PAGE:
Top 10 & 25 American Sign Language Signs for Beginners – The Most Know Top 10 & 25 ASL Signs to Learn First

[Image Description: Graphics of different people signing. Credit: TakeLessons]

Have you been wanting or thinking about learning a new language? You’ve come to right place! American Sign Language (ASL) is a beautiful visual language to learn and it is a form of communication that bridges the gap between the Deaf and hearing communities. There are many questions such as if ASL is hard to learn, if it can self taught, if it is worth learning, yada yada. Well, I am here to answer all your questions you have regarding to learning ASL, which you will find under FAQ at the bottom of this page. First, it is important to keep in mind when learning ASL. It is important to know that ASL is not just a language, it is a language that has its own grammar and sentence structure, slangs and phrases, as well as culture and history. If you’re curious where ASL derived from, read more here. Roll up your sleeves and get started by learning the basics of American Sign Language. The video below you will watch are top ten signs to get you started and to boost your confidence with learning American Sign Language. You don’t have to stop here, there are so much more to learn than these ten signs. If you’re still intrigued to continue learning, you can sign up with us at https://www.startasl.com/my-courses/.

Tip:  If the video seems fast, there is a list of videos for each sign. Once you feel comfortable, come back to the video to review what you’ve learned.

TOP TEN SIGNS

  1. HELLO
  2. HOW ARE YOU?
  3. NICE TO MEET YOU
  4. WHAT YOUR NAME?
  5. MY NAME IS KATELYN
  6. THANK YOU
  7. DEAF
  8. HEARING
  9. HARD OF HEARING
  10. GOOD-BYE

Now that you’ve watched the Top 10 signs video, was that fun? How did you do? Did you know some of these signs already? Are you ready to advance to learning more signs? Here is a more challenging version:

TOP 25 SIGNS

  1. HELLO
  2. HOW ARE YOU?
  3. NICE TO MEET YOU
  4. WHAT YOUR NAME?
  5. MY NAME IS KATELYN
  6. THANK YOU
  7. DEAF
  8. HEARING
  9. HARD OF HEARING
  10. GOOD-BYE
  11. SEE YOU LATER
  12. SEE YOU TOMORROW
  13. MY SIGN NAME IS…
  14. PLEASE
  15. SORRY
  16. GOOD
  17. FINE
  18. BAD
  19. EXCUSE ME
  20. GOOD MORNING
  21. GOOD NIGHT
  22. HUNGRY
  23. TIRED
  24. HELP
  25. BUSY

Here are a couple tips to keep in mind when learning American Sign Language. First of all, ASL has 5 parameters and they are: handshape, palm orientation, location, movement, and non-manual markers/signals.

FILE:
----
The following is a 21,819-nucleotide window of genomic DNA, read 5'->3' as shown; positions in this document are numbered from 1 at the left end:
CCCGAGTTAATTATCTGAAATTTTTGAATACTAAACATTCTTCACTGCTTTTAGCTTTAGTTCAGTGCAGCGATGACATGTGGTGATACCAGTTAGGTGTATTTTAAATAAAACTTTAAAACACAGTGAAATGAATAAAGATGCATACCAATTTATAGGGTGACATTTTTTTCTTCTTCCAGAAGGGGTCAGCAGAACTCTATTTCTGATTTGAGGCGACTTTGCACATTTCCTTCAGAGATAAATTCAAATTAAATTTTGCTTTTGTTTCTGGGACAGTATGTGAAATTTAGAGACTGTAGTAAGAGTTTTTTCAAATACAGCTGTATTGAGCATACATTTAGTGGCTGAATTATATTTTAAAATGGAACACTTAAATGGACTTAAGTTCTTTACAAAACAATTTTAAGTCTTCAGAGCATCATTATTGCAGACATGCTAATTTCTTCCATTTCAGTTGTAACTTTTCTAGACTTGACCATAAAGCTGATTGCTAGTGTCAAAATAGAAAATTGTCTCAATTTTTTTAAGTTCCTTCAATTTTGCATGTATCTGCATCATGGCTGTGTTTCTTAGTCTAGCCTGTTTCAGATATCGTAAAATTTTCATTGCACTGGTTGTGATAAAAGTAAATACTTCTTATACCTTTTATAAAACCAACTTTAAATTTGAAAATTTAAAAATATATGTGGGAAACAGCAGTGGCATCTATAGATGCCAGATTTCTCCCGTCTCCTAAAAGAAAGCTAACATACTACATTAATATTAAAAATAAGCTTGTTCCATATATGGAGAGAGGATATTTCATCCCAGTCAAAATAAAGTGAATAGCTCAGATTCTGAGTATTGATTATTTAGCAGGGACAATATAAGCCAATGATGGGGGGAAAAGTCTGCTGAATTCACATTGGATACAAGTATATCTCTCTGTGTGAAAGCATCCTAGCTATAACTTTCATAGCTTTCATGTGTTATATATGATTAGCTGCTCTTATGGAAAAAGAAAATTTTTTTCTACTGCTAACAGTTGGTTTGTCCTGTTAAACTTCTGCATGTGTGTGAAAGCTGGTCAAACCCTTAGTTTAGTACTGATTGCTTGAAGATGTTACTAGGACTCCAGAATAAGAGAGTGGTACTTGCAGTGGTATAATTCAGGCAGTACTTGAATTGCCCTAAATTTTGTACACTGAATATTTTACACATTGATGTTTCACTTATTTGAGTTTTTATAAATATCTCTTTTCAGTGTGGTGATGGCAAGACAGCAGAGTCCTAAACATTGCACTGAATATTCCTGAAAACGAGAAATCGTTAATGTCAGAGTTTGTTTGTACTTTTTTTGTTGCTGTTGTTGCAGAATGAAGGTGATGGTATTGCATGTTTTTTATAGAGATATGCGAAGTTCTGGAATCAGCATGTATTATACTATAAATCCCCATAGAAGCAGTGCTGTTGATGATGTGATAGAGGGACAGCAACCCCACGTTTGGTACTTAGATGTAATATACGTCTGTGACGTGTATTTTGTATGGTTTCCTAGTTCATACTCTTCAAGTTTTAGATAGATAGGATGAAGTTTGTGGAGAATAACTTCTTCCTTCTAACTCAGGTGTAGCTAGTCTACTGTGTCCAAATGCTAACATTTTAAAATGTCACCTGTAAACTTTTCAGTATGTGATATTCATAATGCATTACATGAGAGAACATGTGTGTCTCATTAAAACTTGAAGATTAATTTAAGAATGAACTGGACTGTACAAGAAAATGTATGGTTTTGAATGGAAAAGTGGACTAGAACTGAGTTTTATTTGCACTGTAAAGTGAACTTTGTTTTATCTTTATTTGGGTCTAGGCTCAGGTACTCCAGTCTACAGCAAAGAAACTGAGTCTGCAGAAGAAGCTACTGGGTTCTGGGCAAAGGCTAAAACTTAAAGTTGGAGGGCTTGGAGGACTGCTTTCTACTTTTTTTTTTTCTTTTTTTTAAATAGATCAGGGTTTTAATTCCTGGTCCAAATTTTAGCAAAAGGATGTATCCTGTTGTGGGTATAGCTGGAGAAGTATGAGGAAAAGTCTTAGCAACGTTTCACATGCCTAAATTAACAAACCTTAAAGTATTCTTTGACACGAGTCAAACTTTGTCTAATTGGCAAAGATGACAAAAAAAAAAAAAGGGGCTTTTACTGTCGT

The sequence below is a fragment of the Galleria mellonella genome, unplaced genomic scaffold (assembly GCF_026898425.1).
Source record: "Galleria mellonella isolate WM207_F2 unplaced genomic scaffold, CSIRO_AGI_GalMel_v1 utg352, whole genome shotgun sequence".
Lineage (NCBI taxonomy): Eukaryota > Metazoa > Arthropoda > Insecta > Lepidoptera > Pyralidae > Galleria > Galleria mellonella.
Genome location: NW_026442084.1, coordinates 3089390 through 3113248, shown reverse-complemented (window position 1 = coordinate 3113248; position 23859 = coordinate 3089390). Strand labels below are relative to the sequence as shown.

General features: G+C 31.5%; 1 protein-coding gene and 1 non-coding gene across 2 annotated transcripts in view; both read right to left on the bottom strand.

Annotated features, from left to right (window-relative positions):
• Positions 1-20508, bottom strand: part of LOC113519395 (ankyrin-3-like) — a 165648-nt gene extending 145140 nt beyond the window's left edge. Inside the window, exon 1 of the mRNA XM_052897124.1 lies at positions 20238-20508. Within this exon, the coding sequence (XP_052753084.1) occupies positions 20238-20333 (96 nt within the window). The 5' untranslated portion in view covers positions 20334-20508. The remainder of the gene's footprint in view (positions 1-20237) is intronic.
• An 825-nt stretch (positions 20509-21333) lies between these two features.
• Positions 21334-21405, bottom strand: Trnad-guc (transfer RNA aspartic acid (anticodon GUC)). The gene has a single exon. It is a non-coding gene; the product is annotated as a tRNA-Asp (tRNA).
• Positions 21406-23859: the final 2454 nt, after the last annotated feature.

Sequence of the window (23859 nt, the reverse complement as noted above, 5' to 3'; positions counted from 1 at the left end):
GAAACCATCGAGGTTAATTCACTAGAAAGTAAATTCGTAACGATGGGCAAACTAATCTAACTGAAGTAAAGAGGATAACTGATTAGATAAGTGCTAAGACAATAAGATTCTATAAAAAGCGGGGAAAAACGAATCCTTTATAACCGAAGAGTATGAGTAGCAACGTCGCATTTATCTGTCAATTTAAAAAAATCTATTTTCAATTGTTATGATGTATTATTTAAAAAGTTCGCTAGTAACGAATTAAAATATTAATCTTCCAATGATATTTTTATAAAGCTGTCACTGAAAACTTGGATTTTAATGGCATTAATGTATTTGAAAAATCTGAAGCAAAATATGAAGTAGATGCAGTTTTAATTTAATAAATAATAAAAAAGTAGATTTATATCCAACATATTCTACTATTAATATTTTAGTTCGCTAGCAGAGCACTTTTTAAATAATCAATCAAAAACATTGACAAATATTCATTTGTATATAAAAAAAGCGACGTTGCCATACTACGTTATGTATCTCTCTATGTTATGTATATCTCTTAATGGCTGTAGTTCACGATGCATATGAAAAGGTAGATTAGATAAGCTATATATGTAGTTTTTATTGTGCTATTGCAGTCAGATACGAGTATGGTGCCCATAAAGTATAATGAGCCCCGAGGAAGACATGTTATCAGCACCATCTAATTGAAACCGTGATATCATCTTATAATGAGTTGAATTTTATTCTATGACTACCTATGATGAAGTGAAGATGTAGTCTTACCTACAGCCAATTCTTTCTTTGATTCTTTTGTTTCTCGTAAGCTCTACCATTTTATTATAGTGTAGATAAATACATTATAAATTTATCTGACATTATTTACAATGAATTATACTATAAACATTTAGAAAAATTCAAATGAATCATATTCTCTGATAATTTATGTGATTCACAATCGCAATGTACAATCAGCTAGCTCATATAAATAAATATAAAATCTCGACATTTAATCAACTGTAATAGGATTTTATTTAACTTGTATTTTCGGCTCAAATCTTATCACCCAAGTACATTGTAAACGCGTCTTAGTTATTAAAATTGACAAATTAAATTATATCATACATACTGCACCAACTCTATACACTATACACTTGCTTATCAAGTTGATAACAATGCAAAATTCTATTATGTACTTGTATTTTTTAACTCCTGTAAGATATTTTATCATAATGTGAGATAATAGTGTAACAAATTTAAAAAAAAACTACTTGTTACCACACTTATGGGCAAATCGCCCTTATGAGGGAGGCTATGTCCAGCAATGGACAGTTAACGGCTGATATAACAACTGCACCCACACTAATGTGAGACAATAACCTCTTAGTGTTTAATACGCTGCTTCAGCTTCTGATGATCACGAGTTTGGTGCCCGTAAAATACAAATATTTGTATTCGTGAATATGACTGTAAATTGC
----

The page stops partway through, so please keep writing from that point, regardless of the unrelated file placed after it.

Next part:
Handshape: This refers to the hand configuration which is used in the beginning of any word production in ASL. There are common handshapes such as 1 and D, 2 and V, 9 and F that are usually misinterpreted; therefore people will use the context to help them better interpret the sign that has the same handshape. Here are three examples of handshapes: “c” as in class, open “a” as in behind, bent “v” as in squirrel.

Palm Orientation: This refers to the direction in which the hand is turned to produce a sign. Palm orientation includes palm up, palm down, palm right, palm left, palm outward (away from you), palm inward (palm facing you). Here some examples of signs with different palm orientation: school, clean, paper.

Location: This refers to the location of where the signs are produced. The general physical parameters (signing space) for sign language production are approximately four inches above the head, elbow room as with hands on the waist, and about four inches below the belly button or belt buckle. The 3 example signs of location that changes meaning are summer, ugly, and dry. There are signs that remain the same location but have different handshapes such as restaurant and single.

Movement: This refers to changing of the location of the hands when signing. For example, when signing give, you can sign give away from you towards the person you are signing with. This indicates that I am giving you something. On the other hand, if I am signing give away from you towards me, then that indicates you are giving me something. Movement can also refer to the frequency of an action. For example, again, if signed repeatedly multiple times, then this means “over and over”.

Non-Manual Markers/Signals (NMM or NMS): These are signals or gestures done without the use of hands. The signals or gestures is demonstrated mostly from the shoulders, head, and face to relay a message. Specific NMM or NMS alter the meaning of a sign. Facial expressions or body language such as head nods, shakes, eyebrows, nose, eyes, and lips fall under this category and carry a meaning that are attached to a sign.

The second tip to when learning ASL is that some handshapes movement can come off the wrong way or convey a different meaning, so be careful and learn the correct way to sign a word. This is usually common for beginner signers and that is okay, but it is good to keep in mind!

 

FAQs

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